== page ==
The evacuation from Dunkirk on the French coast was hailed in Britain as an extraordinary achievement and the ‘little ships of Dunkirk’ swiftly entered the mythology of wartime brave deeds.
British soldiers wade out to a waiting destroyer off Dunkirk during the evacuation.
Troops evacuated from Dunkirk on a destroyer about to berth at Dover, 31 May 1940.
Troops evacuated from Dunkirk enjoying tea and other refreshments at Addison Road station in London, 31 May 1940.
Some of the 'little ships' used during the evacuation of Dunkirk being towed back along the River Thames past Tower Bridge, 9 June 1940.
German forces moved into Dunkirk hours after the evacuation of the British Expeditionary Force. Here German officers inspect a memorial on the sea front at Dunkirk.
This photograph shows a German Einsatzgruppe firing squad shooting Jews in an open pit near Dubossary in present day Moldova. When the Germans invaded the Soviet Union in June 1941, these killing squads rounded up and shot Jewish men, women and children, communist officials, and others considered racially and ideologically dangerous. Surviving Jews were then forced into ghettos.
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'The Holocaust' is the term used to describe the systematic and wholesale slaughter of the Jews of Europe by the Nazis and their collaborators during the Second World War. Two-thirds of European Jewry perished between 1939 and 1945.
On coming to power in 1933, the Nazis began to actively persecute the Jews of Germany with the introduction of discriminatory legislation which was accompanied by vicious antisemitic propaganda. With the outbreak of the Second World War, the process escalated. Nazi conquests meant that every Jew in occupied Europe was under the threat of death.
The turning point came in June 1941 when Hitler invaded the Soviet Union. The invasion was accompanied by the mass shootings of tens of thousands of Jews by Einsatzgruppen, (mobile killing squads made up of Nazis and local collaborators). The following January, the Wannsee Conference of senior Nazi officials set the seal on the methodical deportation and extermination of Europe’s Jews. Trains transported them from ghettos and other holding centres to extermination or labour camps, where they were gassed, shot or worked to death.
Other groups besides the Jews fell victim to Nazi racial policies. Poles, Slavs, Soviet prisoners of war, Roma and Sinti (gypsies), were all murdered in vast numbers. And Hitler’s political opponents, communists and trade unionists, Jehovah’s Witnesses and homosexuals were also brutally done to death in Nazi concentration camps.
Doll carried by Inga Jane Joseph when she was evacuated from Austria on one of the Kindertransports in 1939. In 1938 and 1939, nearly 10,000 children, fleeing the persecution of Jews in Greater Germany (Germany, Austria, Czechoslovakia and the Protectorate of Bohemia and Moravia) were brought to Britain on the Kindertransporte (children’s transports). The doll, which Inga named Trixie, was given to her by her mother as a birthday present in 1938. Inga's mother and grandmother perished in, or en route to, Minsk from Vienna in 1941.
souvenirs and ephemera
At first the camps held the political opponents of the Nazis, including communists, social democrats and trade union officials. During the Second World War the concentration camp system saw a massive expansion. From the four original camps in Germany it grew to thousands of different camps and sub-camps organised into 23 major complexes, holding about two million prisoners throughout Nazi occupied Europe.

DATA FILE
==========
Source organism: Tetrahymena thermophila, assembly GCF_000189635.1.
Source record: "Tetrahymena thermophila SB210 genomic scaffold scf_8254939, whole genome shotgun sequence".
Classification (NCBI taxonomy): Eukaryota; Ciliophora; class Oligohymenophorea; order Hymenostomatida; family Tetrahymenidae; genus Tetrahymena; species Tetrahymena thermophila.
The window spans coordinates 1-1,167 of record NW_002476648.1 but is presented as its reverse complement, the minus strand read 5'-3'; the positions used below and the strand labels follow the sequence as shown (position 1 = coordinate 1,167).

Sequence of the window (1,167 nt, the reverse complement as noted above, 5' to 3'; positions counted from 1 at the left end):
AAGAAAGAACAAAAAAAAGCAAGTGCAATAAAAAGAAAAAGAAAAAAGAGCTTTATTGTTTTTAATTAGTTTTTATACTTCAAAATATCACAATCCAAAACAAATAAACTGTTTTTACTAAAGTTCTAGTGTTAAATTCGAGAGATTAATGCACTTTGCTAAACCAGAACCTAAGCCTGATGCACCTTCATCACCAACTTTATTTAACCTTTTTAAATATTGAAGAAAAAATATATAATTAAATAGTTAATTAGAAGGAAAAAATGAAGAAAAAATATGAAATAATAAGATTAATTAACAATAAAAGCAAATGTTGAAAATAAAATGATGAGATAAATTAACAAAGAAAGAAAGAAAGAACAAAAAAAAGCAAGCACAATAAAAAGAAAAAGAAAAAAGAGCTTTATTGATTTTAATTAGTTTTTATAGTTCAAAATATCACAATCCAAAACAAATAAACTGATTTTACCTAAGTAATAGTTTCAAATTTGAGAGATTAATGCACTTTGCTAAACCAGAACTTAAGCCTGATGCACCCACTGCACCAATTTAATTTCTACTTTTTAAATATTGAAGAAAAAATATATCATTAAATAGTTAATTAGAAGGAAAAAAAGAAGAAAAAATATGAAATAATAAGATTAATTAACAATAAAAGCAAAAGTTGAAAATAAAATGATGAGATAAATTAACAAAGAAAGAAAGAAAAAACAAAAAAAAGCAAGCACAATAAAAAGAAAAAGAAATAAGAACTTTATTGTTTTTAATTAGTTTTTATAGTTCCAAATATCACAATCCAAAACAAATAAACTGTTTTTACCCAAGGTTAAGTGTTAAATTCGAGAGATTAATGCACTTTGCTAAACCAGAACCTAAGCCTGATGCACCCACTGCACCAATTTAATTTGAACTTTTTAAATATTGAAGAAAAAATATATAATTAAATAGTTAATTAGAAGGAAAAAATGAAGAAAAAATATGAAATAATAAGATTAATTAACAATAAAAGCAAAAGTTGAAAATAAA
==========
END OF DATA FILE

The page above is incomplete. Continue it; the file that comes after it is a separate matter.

Human Wreckage at Belsen Concentration Camp, 1945, by Eric Wilfred Taylor. The artist and printmaker Eric Taylor served with the Royal Artillery and Royal Engineers. In April 1945, he was among the first British troops to arrive at Bergen-Belsen concentration camp near Hanover. This is one of a series of drawings he made at the camp that depict the shocking scenes found by the liberators.
The crematorium at Majdanek concentration camp, Lublin in Nazi-occupied Poland, 1944. The liberation of Lublin in Poland by the Soviet Red Army in July 1944 also revealed a huge concentration camp and extermination camp, where the Nazis carried out mass murder on a vast scale. Victims of the camp included Poles, Jews of all nationalities, French, Greeks, Dutch, Italians, Belgians, Yugoslavians, Hungarians and anti-Nazi Republican Spaniards.
Sketch of a Survivor of Auschwitz, 1946, by Jan Hartman. Auschwitz-Birkenau was the largest Nazi death camp, and an estimated 1.1 million men, women and children, mostly Jews, were murdered there. This drawing is one of a series produced by Jan Hartman reflecting his own experiences as an inmate of Auschwitz and the concentration camp system. Jan Hartman's parents perished in Auschwitz, but both he and his brother Jiri survived and were reunited when the camps were liberated in spring 1945.
Notes from Belsen Camp, 1945, by Mary Kessell. Mary Kessell visited Belsen in August 1945, four months after the liberation of the camp. By this time, the original camp buildings had been evacuated and burned down as a health precaution. The surviving inmates had been transferred to Bergen-Belsen Displaced Persons Camp in the barracks of a nearby former Wehrmacht training camp. This is one of a series of seven drawings that Mary Kessell produced in response to her time in Belsen.
Josef Kramer and Irma Grese under guard in Belsen, April 1945. This photograph shows former camp commandant of Bergen-Belsen concentration camp Josef Kramer, together with Irma Grese, a warden in the women's section of the camp. Both were tried and executed for war crimes in December 1945.